Row 1: D Elder, N Crimmins
Row 2: N Yayah Jones, I Gutmark-Little, A Sanghavi Shah
Row 3: M Rutter, P Backeljauw, S Lawson
Row 4: D Klein, L Dolan, J Katz
Turner Syndrome Research
The Turner Syndrome Center has investigated cardiovascular anomalies in Turner syndrome (TS) patients by cardiac MRI, including aortic abnormalities and partial anomalous pulmonary venous return (PAPVR). The prevalence of PAPVR was found to be 18 percent. Six of the newly diagnosed patients had not been diagnosed by echocardiogram. Another study found the prevalence of hypertension in TS girls to be under-recognized. More attention should be given to careful determination, interpretation and follow-up of blood pressure monitoring in TS girls, including a recommendation to manually perform all blood pressure measurements in TS girls . A prospective study comparing the prevalence of vasculopathy in TS patients showed evidence of increased arterial stiffness. This puts TS girls at greater risk for cardiovascular disease later in life. As a next step, measurements of TS-specific comorbidities will be evaluated in an attempt to determine the specific at-risk TS population. These studies underscore the importance of a multidisciplinary approach to TS care, together with the development of a large patient database. New studies being developed will focus on further evaluation of large vessel disease, assessment of airway dysfunction and studies looking at abnormalities of glucose metabolism.
Placental Development in Normal and Pathologic Pregnancies
Many pathologic conditions of pregnancy that result in infant morbidity and mortality, such as preeclampsia and intrauterine growth retardation (IUGR), are characterized by abnormal placental development. Research by Stuart Handwerger, MD, and his colleagues examines the roles for protein hormones, transcription factors and other signaling molecules in the development of normal and pathologic placentas. They postulate that a better understanding of the factors that regulate placental growth and development may lead to the discovery of therapeutic modalities that prevent or correct abnormal placental development and that improve fetal outcome. Their recent investigations have shown that placental development is critically dependent upon the transcription factors TFAP2A and NR2F2, both of which modulate cell structure, cell growth and hormone expression. The mRNA and protein levels of both transcription factors were shown to increase markedly during placental development; silencing the expression of either transcription factor was observed to markedly inhibit development. NR2F2 and TFAP2A were shown to form a positive feedback loop in which NR2F2 induces TFAP2A expression and TFAP2A in turn induces NR2F2. NR2F2 also potentiated the effect of retinoic acid on TFAP2A. Having demonstrated that TFAP2A and NR2F2 are critical for normal placental development, Handwerger, in collaboration with Jerzy Stanek, MD, PhD, and Rachel Sheridan, MD, of the Division of Pathology, recently observed by immunohistochemical analyses that TFAP2A protein levels in preeclampsia and IUGR placentas are markedly decreased compared to levels in gestational age-matched control placentas. Similar NR2F2 studies have not as yet been completed. Since these studies suggest that the abnormal placental development and function in preeclampsia and IUGR may be due, at least in part, to abnormalities in TFAP2A (and possibly NR2F2) expression, subsequent studies will examine whether correcting TFAP2A (and possibly NR2F2) expression in cultures of pathologic placentas will result in normal development.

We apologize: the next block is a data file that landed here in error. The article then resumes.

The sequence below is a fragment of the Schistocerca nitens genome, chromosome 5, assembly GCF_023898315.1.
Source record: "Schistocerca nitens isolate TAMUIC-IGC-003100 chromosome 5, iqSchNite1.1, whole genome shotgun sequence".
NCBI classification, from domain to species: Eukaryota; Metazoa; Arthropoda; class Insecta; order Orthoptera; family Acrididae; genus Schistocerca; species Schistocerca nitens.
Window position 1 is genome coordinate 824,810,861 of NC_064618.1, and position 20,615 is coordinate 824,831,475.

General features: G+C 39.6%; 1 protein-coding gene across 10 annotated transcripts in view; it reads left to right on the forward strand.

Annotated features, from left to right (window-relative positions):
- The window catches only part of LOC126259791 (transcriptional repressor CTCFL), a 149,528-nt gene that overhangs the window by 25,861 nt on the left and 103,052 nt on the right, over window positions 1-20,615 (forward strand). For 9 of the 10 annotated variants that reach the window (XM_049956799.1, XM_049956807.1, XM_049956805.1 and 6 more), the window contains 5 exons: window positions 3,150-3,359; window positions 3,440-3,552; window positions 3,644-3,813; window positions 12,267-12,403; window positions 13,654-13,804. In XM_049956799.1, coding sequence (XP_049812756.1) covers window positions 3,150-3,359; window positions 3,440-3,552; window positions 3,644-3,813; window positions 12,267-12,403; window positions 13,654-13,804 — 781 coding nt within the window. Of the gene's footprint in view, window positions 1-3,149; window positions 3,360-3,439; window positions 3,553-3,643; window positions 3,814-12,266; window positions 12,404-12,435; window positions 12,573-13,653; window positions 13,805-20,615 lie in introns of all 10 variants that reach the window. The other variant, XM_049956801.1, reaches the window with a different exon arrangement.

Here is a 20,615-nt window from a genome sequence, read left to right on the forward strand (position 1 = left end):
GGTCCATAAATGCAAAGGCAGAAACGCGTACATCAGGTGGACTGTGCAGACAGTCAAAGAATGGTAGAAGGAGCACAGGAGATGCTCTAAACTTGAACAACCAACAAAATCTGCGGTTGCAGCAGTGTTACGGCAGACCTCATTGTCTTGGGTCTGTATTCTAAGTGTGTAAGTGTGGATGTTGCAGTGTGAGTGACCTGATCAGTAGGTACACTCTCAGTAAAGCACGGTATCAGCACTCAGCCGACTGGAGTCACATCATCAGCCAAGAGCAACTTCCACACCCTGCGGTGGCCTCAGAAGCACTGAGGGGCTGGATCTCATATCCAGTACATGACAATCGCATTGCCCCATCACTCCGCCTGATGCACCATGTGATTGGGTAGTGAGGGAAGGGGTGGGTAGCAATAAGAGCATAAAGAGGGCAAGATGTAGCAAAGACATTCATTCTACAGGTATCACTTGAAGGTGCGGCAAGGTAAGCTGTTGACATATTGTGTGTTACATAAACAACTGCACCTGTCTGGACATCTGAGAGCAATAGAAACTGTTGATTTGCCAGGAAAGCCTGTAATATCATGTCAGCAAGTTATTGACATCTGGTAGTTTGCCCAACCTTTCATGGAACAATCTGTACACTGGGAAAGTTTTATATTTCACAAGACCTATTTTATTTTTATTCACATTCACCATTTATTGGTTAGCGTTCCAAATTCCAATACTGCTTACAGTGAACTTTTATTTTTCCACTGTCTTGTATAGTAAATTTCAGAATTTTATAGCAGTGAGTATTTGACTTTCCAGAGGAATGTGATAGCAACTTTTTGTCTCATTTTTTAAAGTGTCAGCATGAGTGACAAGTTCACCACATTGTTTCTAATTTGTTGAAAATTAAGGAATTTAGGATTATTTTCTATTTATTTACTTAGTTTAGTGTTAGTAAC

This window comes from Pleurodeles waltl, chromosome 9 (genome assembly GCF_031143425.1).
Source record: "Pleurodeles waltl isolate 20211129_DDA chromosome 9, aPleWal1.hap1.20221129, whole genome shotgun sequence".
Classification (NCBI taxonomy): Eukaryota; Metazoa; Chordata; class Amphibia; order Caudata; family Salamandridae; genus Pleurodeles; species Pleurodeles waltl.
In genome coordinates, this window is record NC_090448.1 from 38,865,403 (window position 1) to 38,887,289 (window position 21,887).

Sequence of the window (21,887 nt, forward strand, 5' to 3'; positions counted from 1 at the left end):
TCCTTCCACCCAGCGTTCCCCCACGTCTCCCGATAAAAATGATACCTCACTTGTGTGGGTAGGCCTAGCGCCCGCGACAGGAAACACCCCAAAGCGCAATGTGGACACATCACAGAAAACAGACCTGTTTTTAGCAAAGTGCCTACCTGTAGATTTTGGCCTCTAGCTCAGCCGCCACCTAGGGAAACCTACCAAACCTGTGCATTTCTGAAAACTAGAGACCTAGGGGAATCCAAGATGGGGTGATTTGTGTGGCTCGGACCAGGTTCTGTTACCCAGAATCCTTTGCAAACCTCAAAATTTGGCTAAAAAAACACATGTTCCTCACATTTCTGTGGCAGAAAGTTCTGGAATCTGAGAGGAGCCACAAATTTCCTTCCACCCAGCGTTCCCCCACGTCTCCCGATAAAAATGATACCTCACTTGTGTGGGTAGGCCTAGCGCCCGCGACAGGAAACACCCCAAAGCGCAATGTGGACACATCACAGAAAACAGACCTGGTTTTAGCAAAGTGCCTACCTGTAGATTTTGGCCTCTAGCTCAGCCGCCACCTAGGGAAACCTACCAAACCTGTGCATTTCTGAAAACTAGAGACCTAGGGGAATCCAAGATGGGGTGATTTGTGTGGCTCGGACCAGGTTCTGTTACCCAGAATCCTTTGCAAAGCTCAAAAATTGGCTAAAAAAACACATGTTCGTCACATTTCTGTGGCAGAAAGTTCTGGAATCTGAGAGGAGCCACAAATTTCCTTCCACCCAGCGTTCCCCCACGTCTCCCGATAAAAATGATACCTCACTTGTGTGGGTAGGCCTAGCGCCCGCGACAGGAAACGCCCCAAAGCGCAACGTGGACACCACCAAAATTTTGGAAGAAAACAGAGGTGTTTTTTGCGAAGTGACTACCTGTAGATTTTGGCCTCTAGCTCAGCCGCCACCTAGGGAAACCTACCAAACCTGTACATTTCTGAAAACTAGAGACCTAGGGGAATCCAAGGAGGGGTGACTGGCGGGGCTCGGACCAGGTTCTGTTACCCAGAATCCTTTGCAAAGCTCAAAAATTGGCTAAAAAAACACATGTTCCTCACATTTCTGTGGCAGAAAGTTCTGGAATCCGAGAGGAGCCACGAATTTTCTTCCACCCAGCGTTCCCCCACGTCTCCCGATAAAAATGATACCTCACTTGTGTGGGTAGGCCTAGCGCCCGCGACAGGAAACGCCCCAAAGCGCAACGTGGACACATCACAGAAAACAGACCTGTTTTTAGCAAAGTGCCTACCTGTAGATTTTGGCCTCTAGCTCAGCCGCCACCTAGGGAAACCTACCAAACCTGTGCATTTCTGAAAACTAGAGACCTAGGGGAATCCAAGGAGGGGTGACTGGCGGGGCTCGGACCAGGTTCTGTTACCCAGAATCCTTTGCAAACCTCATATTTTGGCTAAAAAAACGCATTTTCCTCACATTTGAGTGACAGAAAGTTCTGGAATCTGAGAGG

Causes and Control of Type 1 Diabetes
Our research focuses on type 1 diabetes (T1D) by using a non-obese diabetic (NOD) mouse model . During the past year, our NIH-funded work has focused mainly on three areas: the role plasmacytoid dendritic cells and natural killer T cells play in establishing an immunoregulatory environment in mice that are protected from disease; the role merocytic dendritic cells play in breaking peripheral T cell tolerance to islet cell antigen (in collaboration with Edith Janssen, PhD, in the Division of Molecular Immunology); and the potential use of small molecule inhibitors of Bcl-2 family members in targeting diabetogenic CD4+ and CD8+ T cells for specific destruction to enhance long-term tolerance and to facilitate a novel therapeutic strategy to re-establish tolerance in T1D patients (in collaboration with David Hildeman, PhD, in the Division of Immunobiology). Together these studies are designed to understand what normally controls T1D development, what underlies the basic response to beta cell antigens and, finally, what can be done to facilitate the restoration of normal beta cell function and glucose regulation in T1D patients.